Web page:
Hello, I’m Louise, I’m Scottish, I’m twenty-two, I own a tiny cat who is currently yelling right into my ear, and, oh yeah, my vagina doesn’t work.
Well, no, that’s not true – it performs a good chunk of the functions that a vagina is meant to. But when it comes to getting anything up in there, whether it’s a tampon or a penis, my vagina has decided to make that pointlessly and painfully difficult for me. I suffer from a condition known as Vaginismus, and I’m here to tell you about it. Buckle in, folks: it’s time to talk about my vagina.
Vaginismus describes the involuntary spasming of the vaginal walls upon attempted insertion of an object into the vagina; essentially, whether I’m trying to get a tampon or a penis up there, but my body goes “I don’t think so, honey” and slams down the shutters. This manifests itself in intense pain upon penetration – it’s not always there, but periods of exceptionally painful penetration have lasted from a few months to several years at a time. While it sometimes feels like all my peers were off having fun, uninhibited sexy times, I’m over here fainting in agony trying to get a tampon in and feeling like an idiot for not being able to figure this out. It’s a f*cking vagina, for Christ’s sake! It’s pretty self-explanatory!
You probably won’t have heard the word “vaginismus” unless you or someone you know has suffered from it; as with many things revolving around the vagina (now there’s an image), we don’t like to talk about what’s going on between our legs. In fact, it was this fear about coming off as gross that kept me from seeking treatment for my own issues with my Venus-fly-trap of a pussy when I first started exhibiting symptoms at fourteen. I got into my first sexual relationship around this time, and I honestly believed that the feeling of someone tossing a match into my nether regions was just the normal pain that I’d been taught came with having a penis in you for the first time.
It took months of frustration, confusion, and being seized with fear every time I so much as looked at a condom for me to realize that there was something wrong with me. When I eventually went to get it checked out… well, you remember that scene from The Simpsons, when Lisa goes to get braces, and the dentist shows her the variety of tools he’ll be using on her? “This is the scraper, and this here’s the gouger”? That’s how I felt when the woman treating me swabbed inside me with a cotton bud. It hurt like a demon. I cried.
Okay, I figured, maybe there was actually something wrong with me. But by this point, my self-esteem had already taken an absolute battering at not being able to have sex – it seems like a stupid thing to get so worked up about, but I truly thought I was broken in some profound and unfixable way. Why would anyone want to be with me if I couldn’t have sex? Did this mean I could never have children? Was I repressing some childhood trauma that made this happen (no, as it turns out, but that didn’t stop people from suggesting that)? I felt ruined, humiliated, and was certain deep in my soul that anyone who knew this about me would see me the same way. This fundamental part of being an adult, of being a human, and I couldn’t do it.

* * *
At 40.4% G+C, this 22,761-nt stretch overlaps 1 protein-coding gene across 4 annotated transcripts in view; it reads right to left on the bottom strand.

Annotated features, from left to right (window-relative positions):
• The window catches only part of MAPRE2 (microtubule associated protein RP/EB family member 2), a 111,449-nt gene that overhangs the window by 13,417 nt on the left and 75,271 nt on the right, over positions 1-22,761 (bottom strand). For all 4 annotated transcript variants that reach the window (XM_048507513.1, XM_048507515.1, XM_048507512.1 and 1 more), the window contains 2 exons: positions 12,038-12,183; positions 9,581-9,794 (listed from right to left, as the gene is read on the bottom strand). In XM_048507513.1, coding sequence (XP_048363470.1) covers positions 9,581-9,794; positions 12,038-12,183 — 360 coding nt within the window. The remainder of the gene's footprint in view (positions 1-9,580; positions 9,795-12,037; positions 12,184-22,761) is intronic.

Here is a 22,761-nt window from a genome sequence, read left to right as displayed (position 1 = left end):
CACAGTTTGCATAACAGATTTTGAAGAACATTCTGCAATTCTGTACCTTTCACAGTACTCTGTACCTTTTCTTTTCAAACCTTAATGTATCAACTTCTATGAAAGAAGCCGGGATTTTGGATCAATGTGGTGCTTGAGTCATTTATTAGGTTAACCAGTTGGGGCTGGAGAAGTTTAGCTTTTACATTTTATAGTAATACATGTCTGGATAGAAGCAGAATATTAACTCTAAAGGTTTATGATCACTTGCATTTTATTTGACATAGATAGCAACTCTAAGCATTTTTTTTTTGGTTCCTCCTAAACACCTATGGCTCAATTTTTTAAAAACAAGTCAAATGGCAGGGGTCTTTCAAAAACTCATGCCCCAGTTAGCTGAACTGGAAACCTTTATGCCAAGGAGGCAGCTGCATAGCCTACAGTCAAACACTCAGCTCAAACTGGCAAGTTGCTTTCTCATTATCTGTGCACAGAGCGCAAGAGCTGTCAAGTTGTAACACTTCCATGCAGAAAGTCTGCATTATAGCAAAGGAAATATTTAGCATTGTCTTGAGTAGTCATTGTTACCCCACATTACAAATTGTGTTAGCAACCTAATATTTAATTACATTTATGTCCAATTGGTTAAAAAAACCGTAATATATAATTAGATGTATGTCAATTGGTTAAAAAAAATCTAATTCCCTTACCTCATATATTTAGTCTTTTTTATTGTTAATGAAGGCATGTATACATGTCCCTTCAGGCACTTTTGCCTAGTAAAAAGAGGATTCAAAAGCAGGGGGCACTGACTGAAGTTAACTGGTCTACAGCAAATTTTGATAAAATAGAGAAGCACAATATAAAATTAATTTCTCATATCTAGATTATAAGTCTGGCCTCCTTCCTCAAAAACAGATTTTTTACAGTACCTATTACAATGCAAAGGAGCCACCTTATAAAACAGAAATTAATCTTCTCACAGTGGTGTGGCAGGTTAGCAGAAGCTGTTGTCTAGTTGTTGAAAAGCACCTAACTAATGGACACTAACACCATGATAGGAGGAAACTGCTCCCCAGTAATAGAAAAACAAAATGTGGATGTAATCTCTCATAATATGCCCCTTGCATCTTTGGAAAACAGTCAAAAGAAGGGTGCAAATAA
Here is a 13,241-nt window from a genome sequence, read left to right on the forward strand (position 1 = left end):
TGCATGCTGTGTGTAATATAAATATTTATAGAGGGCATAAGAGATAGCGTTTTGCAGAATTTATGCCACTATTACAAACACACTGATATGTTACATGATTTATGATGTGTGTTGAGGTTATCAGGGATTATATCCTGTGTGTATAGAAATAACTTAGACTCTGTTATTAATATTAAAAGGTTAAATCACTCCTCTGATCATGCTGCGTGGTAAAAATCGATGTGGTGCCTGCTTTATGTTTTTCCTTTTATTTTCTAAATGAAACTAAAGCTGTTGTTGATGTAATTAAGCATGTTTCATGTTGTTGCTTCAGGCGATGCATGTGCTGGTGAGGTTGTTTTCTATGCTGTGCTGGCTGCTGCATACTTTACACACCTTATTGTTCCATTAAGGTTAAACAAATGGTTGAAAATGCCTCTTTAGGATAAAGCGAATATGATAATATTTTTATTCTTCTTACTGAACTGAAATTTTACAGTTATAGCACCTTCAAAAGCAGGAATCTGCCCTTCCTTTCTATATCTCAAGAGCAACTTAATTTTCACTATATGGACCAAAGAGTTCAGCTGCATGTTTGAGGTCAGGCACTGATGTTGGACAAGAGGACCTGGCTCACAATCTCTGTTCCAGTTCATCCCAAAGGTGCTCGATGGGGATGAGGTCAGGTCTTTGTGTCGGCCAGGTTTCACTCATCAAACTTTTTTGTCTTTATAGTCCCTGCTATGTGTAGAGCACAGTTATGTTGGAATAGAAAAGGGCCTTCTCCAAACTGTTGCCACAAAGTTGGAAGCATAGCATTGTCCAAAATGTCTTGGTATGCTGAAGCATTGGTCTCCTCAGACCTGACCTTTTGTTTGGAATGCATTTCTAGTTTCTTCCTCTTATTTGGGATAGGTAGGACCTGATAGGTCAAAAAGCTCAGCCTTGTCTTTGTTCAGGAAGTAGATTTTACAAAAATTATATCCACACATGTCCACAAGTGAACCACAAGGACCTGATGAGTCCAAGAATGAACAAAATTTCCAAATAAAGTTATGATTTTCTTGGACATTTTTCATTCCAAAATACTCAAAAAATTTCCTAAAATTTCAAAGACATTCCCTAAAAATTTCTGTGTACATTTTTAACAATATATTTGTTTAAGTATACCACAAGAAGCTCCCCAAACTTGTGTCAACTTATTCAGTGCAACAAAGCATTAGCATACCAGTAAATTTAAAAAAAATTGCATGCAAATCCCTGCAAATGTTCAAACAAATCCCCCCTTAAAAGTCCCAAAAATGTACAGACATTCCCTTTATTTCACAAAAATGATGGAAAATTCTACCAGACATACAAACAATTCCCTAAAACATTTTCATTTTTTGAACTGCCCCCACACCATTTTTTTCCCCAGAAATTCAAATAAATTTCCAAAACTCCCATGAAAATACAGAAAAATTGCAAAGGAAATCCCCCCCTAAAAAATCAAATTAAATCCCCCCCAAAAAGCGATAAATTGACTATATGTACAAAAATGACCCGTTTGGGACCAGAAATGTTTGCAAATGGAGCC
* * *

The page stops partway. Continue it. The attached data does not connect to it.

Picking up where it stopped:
I eventually got that diagnosis – well, I got given the word, vaginismus, and that was it. I was given a website to check out and then left to deal with this sh*t on my own. Nobody seemed to know how to talk to me about it, and nobody could come up with even the most basic solutions for treating it. I ended up frantically searching for solutions online, and eventually ordering a stack of baby-pink dilators and spending one very drunk Christmas break from university lying in my childhood bed with gritted teeth wondering if this is what sex would feel like. I eventually did wind up having sex, even painless sex, even sex that I could actually enjoy, but flare-ups are still common and I still shudder even glancing in the direction of a tampon.
But the thing that got me more than the pain was that nobody seemed to want to talk about it. Okay, yeah, I get it – genital conversations aren’t something you can generally just drop into small talk. But we have no problem creating treatments and advertising for sexual dysfunction relating to penises, but when it comes to what’s going on downstairs for lots of the be-vagine’d among us, we don’t want to discuss it. And that’s leaving a lot of people in a lot of pain for no good reason other than we won’t discuss these extremely common afflictions. Vaginismus is estimated to effect around 10-15% of the population, and that’s not even touching on other pain conditions that effect vaginas – such as vulvodynia or vulvar vestibulitis, amongst many others.
And yet, we’re not talking about it. We’re not talking about it because we don’t want to hear about vaginas unless we’re using ‘em for good, pain-free sex. But I wanted to write this article because we need to let people with vaginas know that this kind of thing is, not just possible, but common. We need to come up with more well-rounded treatment for these conditions. We need to teach that penetration is not the be-all and end-all to sex. And, more than anything, we need to give support to the confused little fourteen-year-olds in all of us who are just desperate not to feel broken or wrong any more.
If you think you may be suffering from vaginismus or are having any other issues with your vagina or other parts of your reproductive anatomy, please see your GP.